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\title{Dependent Mixture Model Specifiction}

	\item{depmix}{\code{depmix} creates an object of class \code{depmix}, a
	dependent mixture model, or hidden Markov model.}
	depmix(response, data=NULL, nstates, transition=~1, family=gaussian(), 
		prior=~1, initdata=NULL, respstart=NULL, trstart=NULL, instart=NULL,
	\item{object}{An object with class \code{depmix}.}
	\item{response}{The response to be modeled; either a formula or a list 
		of formulae in the multivariate case. See details.}
	\item{data}{An optional data.frame to interpret the variables in
		response and transition.}
	\item{nstates}{The number of states of the model.}

	\item{transition}{A one-sided formula specifying the model for the 
		transitions. See details.}
	\item{family}{A family argument for the response. This must be a list
		of family's if the response is multivariate.}
	\item{prior}{A one-sided formula specifying the density for the prior
		or initial state probabilities.}
	\item{initdata}{An optional data.frame to interpret the variables
		occuring in prior. The number of rows of this data.frame must be
		equal to the number of cases being modeled. See details.}
	\item{respstart}{Starting values for the parameters of the response
	\item{trstart}{Starting values for the parameters of the transition
	\item{instart}{Starting values for the parameters of the prior or
		initial state probability model.}

	\item{ntimes}{A vector specifying the lengths of individual, ie
		independent, time series. If not specified, the responses are
		assumed to form a single time series. If the data argument has an
		attribute ntimes, then this is used.}
	\item{which}{The default "pars" returns a vector of all parameters of a
		\code{depmix} object; the alternative value "fixed" return a
		logical vector of the same length indicating which parameters are
		fixed. The setpars functions sets parameters (or the logical fixed 
		vector) to new values; \code{setpars} also recomputes the dens,
		trans and init slots of \code{depmix} objects. Note that the 
		\code{getpars} and \code{setpars} functions for \code{depmix} 
		objects simply call the functions of the same name for the response
		and transition models.}
	\item{...}{Not used currently.}


	The function \code{depmix} creates an S4 object of class \code{depmix},
	which needs to be fitted using \code{\link[depmix]{}} to
	optimize the parameters.
	The response model(s) are created by call(s) to
	\code{\link[depmix]{response}} providing the family and optional
	predictors.  If response is a list of formulae, the response's are
	assumed to be independent conditional on the latent state.
	The transitions are modeled as a multinomial logistic model for each
	state.  Hence, the transition matrix can be modeled as time-dependent,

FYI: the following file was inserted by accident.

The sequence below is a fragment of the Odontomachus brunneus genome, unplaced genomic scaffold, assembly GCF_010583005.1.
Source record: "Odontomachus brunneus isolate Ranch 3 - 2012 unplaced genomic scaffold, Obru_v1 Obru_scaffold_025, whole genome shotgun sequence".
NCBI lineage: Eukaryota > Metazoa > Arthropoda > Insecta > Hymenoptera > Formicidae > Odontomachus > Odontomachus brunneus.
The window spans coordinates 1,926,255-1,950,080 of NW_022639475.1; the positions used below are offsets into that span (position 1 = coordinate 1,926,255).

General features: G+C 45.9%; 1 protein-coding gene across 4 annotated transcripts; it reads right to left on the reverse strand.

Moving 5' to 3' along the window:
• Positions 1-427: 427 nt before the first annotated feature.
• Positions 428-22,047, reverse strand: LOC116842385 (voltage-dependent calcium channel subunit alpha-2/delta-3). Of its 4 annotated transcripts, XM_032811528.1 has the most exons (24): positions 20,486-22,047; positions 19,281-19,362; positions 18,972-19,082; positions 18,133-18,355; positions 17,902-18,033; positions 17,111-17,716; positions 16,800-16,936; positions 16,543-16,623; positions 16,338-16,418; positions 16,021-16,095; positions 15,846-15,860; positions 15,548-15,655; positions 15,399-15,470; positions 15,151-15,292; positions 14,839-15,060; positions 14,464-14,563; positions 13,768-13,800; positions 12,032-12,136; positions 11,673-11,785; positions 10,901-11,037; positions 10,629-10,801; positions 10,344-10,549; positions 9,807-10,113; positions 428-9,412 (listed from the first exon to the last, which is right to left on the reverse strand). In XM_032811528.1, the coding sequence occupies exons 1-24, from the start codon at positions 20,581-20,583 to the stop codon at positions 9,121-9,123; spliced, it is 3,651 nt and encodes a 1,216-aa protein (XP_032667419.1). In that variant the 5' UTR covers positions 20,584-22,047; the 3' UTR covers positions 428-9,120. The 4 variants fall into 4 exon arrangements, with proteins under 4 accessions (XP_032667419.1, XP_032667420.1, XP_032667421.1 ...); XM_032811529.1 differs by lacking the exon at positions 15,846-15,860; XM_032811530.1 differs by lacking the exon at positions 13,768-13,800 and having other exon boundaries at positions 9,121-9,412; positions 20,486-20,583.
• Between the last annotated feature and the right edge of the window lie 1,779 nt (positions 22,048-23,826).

depending on predictors.  The prior density is also modeled as a
	multinomial logistic.  Both are created by calls to
	Starting values may be provided by the respective arguments.  The order
	in which parameters must be provided can be easily studied by using the
	\code{setpars} function (see example).
	Linear constraints on parameters can be provided as argument to the
	\code{\link[depmix]{}} function.
\code{depmix} returns an object of class \code{depmix} which has print and 
summary methods. It has the following slots: 

	\item{response}{A list of a list of response models; the first
		index runs over states; the second index runs over the independent 
		responses in case a multivariate response is provided.}
	\item{transition}{A list of \code{transInit} models, ie multinomial
		logistic models with length the number of states.}

	\item{prior}{A multinomial logistic model for the initial state

	\item{dens,trDens,init}{See depmix-class help for details. For internal
	\item{stationary}{Logical indicating whether the transitions are
		time-dependent or not; for internal use.}
	\item{ntimes}{A vector containing the lengths of independent time
		series; if data is provided, sum(ntimes) must be equal to
	\item{nstates}{The number of states of the model.}
	\item{nresp}{The number of independent responses.}

	\item{npars}{The total number of parameters of the model. This is not
		the degrees of freedom, ie there are redundancies in the
		parameters, in particular in the multinomial models for the
		transitions and prior.}

\code{logLik}, \code{AIC}, and \code{BIC} return the respective associated 
with the current parameter values.  \code{nobs} returns the number of
observations, ie \code{sum(ntimes)} that is used in computing the
\code{BIC}.  \code{npar} returns the number of paramters of a model;
\code{freepars} returns the number of non-fixed parameters.


\author{Ingmar Visser \email{}} 


	On hidden Markov models: Lawrence R. Rabiner (1989).  A tutorial on
	hidden Markov models and selected applications in speech recognition.
	\emph{Proceedings of IEEE}, 77-2, p.  267-295.
	On latent class models: A. L. McCutcheon (1987).  \emph{Latent class
	analysis}.  Sage Publications.


	# create a 2 state model with one continuous and one binary response
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